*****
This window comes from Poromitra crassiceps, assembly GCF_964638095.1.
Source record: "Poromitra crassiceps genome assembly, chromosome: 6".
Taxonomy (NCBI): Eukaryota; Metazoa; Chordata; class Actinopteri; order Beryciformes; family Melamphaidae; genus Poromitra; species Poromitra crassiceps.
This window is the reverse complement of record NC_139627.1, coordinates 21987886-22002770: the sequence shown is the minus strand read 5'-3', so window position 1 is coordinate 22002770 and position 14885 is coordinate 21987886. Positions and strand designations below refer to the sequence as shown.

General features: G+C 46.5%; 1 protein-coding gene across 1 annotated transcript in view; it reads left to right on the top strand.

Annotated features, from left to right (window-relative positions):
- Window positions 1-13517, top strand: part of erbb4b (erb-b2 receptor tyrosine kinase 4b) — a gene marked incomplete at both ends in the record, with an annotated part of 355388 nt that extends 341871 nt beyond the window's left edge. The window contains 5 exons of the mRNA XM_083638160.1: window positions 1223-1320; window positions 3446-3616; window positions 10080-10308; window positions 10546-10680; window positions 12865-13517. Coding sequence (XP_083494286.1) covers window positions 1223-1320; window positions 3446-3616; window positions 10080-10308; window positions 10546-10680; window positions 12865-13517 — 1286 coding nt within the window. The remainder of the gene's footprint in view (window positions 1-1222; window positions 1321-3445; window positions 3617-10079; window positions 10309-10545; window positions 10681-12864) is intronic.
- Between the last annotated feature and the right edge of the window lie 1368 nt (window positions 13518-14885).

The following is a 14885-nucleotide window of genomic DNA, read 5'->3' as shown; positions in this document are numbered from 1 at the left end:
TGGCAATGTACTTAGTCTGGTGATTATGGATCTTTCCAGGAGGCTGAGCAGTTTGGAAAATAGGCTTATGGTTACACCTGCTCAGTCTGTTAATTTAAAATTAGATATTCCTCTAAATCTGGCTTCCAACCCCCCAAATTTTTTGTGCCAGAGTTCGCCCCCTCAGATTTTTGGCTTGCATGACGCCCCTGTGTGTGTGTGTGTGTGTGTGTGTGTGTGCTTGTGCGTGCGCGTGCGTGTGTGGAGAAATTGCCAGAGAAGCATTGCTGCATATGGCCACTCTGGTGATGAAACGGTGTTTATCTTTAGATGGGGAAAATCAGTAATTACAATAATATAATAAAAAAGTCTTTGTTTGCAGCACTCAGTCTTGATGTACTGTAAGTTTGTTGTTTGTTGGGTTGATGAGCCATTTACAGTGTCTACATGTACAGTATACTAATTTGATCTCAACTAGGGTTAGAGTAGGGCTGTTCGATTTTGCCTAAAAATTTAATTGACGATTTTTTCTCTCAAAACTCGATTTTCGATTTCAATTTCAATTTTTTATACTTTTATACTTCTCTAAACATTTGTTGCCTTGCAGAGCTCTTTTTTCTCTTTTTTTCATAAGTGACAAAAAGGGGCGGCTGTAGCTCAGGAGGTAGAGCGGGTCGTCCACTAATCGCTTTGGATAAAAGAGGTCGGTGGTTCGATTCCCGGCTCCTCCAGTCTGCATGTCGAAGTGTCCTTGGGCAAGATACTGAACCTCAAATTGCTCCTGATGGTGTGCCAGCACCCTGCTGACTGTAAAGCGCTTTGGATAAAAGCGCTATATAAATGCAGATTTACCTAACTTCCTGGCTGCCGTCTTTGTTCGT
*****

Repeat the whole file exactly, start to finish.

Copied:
This window comes from Poromitra crassiceps, assembly GCF_964638095.1.
Source record: "Poromitra crassiceps genome assembly, chromosome: 6".
Taxonomy (NCBI): Eukaryota; Metazoa; Chordata; class Actinopteri; order Beryciformes; family Melamphaidae; genus Poromitra; species Poromitra crassiceps.
This window is the reverse complement of record NC_139627.1, coordinates 21987886-22002770: the sequence shown is the minus strand read 5'-3', so window position 1 is coordinate 22002770 and position 14885 is coordinate 21987886. Positions and strand designations below refer to the sequence as shown.

General features: G+C 46.5%; 1 protein-coding gene across 1 annotated transcript in view; it reads left to right on the top strand.

Annotated features, from left to right (window-relative positions):
- Window positions 1-13517, top strand: part of erbb4b (erb-b2 receptor tyrosine kinase 4b) — a gene marked incomplete at both ends in the record, with an annotated part of 355388 nt that extends 341871 nt beyond the window's left edge. The window contains 5 exons of the mRNA XM_083638160.1: window positions 1223-1320; window positions 3446-3616; window positions 10080-10308; window positions 10546-10680; window positions 12865-13517. Coding sequence (XP_083494286.1) covers window positions 1223-1320; window positions 3446-3616; window positions 10080-10308; window positions 10546-10680; window positions 12865-13517 — 1286 coding nt within the window. The remainder of the gene's footprint in view (window positions 1-1222; window positions 1321-3445; window positions 3617-10079; window positions 10309-10545; window positions 10681-12864) is intronic.
- Between the last annotated feature and the right edge of the window lie 1368 nt (window positions 13518-14885).

The following is a 14885-nucleotide window of genomic DNA, read 5'->3' as shown; positions in this document are numbered from 1 at the left end:
TGGCAATGTACTTAGTCTGGTGATTATGGATCTTTCCAGGAGGCTGAGCAGTTTGGAAAATAGGCTTATGGTTACACCTGCTCAGTCTGTTAATTTAAAATTAGATATTCCTCTAAATCTGGCTTCCAACCCCCCAAATTTTTTGTGCCAGAGTTCGCCCCCTCAGATTTTTGGCTTGCATGACGCCCCTGTGTGTGTGTGTGTGTGTGTGTGTGTGTGCTTGTGCGTGCGCGTGCGTGTGTGGAGAAATTGCCAGAGAAGCATTGCTGCATATGGCCACTCTGGTGATGAAACGGTGTTTATCTTTAGATGGGGAAAATCAGTAATTACAATAATATAATAAAAAAGTCTTTGTTTGCAGCACTCAGTCTTGATGTACTGTAAGTTTGTTGTTTGTTGGGTTGATGAGCCATTTACAGTGTCTACATGTACAGTATACTAATTTGATCTCAACTAGGGTTAGAGTAGGGCTGTTCGATTTTGCCTAAAAATTTAATTGACGATTTTTTCTCTCAAAACTCGATTTTCGATTTCAATTTCAATTTTTTATACTTTTATACTTCTCTAAACATTTGTTGCCTTGCAGAGCTCTTTTTTCTCTTTTTTTCATAAGTGACAAAAAGGGGCGGCTGTAGCTCAGGAGGTAGAGCGGGTCGTCCACTAATCGCTTTGGATAAAAGAGGTCGGTGGTTCGATTCCCGGCTCCTCCAGTCTGCATGTCGAAGTGTCCTTGGGCAAGATACTGAACCTCAAATTGCTCCTGATGGTGTGCCAGCACCCTGCTGACTGTAAAGCGCTTTGGATAAAAGCGCTATATAAATGCAGATTTACCTAACTTCCTGGCTGCCGTCTTTGTTCGT